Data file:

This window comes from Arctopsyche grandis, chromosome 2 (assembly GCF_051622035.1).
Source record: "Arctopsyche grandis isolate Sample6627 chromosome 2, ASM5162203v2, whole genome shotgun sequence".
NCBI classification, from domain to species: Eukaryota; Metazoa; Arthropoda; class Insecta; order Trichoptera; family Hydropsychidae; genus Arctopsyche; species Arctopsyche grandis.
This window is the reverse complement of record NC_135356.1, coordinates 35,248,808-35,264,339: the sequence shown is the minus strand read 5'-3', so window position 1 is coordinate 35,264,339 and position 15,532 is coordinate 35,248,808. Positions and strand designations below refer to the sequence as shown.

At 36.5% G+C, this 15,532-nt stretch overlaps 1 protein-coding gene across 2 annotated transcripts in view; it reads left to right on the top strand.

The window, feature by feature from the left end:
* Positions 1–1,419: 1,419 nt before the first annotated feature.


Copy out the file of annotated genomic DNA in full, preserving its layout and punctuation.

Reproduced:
This window comes from Arctopsyche grandis, chromosome 2 (assembly GCF_051622035.1).
Source record: "Arctopsyche grandis isolate Sample6627 chromosome 2, ASM5162203v2, whole genome shotgun sequence".
NCBI classification, from domain to species: Eukaryota; Metazoa; Arthropoda; class Insecta; order Trichoptera; family Hydropsychidae; genus Arctopsyche; species Arctopsyche grandis.
This window is the reverse complement of record NC_135356.1, coordinates 35,248,808-35,264,339: the sequence shown is the minus strand read 5'-3', so window position 1 is coordinate 35,264,339 and position 15,532 is coordinate 35,248,808. Positions and strand designations below refer to the sequence as shown.

At 36.5% G+C, this 15,532-nt stretch overlaps 1 protein-coding gene across 2 annotated transcripts in view; it reads left to right on the top strand.

The window, feature by feature from the left end:
* Positions 1–1,419: 1,419 nt before the first annotated feature.